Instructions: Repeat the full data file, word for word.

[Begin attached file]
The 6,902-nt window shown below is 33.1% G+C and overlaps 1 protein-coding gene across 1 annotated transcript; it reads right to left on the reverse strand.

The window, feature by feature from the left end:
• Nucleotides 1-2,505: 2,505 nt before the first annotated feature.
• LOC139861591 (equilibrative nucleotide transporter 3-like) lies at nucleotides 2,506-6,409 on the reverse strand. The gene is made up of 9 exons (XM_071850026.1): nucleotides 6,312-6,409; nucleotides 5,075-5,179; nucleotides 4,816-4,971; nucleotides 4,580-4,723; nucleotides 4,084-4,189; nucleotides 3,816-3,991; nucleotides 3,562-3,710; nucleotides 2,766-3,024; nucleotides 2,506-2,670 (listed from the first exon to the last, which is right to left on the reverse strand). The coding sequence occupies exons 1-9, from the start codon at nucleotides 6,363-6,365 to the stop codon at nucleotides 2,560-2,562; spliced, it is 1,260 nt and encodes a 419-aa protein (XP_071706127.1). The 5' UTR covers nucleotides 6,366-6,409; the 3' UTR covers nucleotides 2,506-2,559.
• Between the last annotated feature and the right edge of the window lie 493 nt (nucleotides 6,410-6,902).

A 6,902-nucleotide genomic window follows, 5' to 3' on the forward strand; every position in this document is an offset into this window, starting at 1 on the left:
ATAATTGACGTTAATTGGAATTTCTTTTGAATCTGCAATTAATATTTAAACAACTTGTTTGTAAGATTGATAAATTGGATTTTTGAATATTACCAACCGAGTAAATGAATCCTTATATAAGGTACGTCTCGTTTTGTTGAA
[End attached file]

The 6,902-nt window shown below is 33.1% G+C and overlaps 1 protein-coding gene across 1 annotated transcript; it reads right to left on the reverse strand.

The window, feature by feature from the left end:
• Nucleotides 1-2,505: 2,505 nt before the first annotated feature.
• LOC139861591 (equilibrative nucleotide transporter 3-like) lies at nucleotides 2,506-6,409 on the reverse strand. The gene is made up of 9 exons (XM_071850026.1): nucleotides 6,312-6,409; nucleotides 5,075-5,179; nucleotides 4,816-4,971; nucleotides 4,580-4,723; nucleotides 4,084-4,189; nucleotides 3,816-3,991; nucleotides 3,562-3,710; nucleotides 2,766-3,024; nucleotides 2,506-2,670 (listed from the first exon to the last, which is right to left on the reverse strand). The coding sequence occupies exons 1-9, from the start codon at nucleotides 6,363-6,365 to the stop codon at nucleotides 2,560-2,562; spliced, it is 1,260 nt and encodes a 419-aa protein (XP_071706127.1). The 5' UTR covers nucleotides 6,366-6,409; the 3' UTR covers nucleotides 2,506-2,559.
• Between the last annotated feature and the right edge of the window lie 493 nt (nucleotides 6,410-6,902).

A 6,902-nucleotide genomic window follows, 5' to 3' on the forward strand; every position in this document is an offset into this window, starting at 1 on the left:
ATAATTGACGTTAATTGGAATTTCTTTTGAATCTGCAATTAATATTTAAACAACTTGTTTGTAAGATTGATAAATTGGATTTTTGAATATTACCAACCGAGTAAATGAATCCTTATATAAGGTACGTCTCGTTTTGTTGAA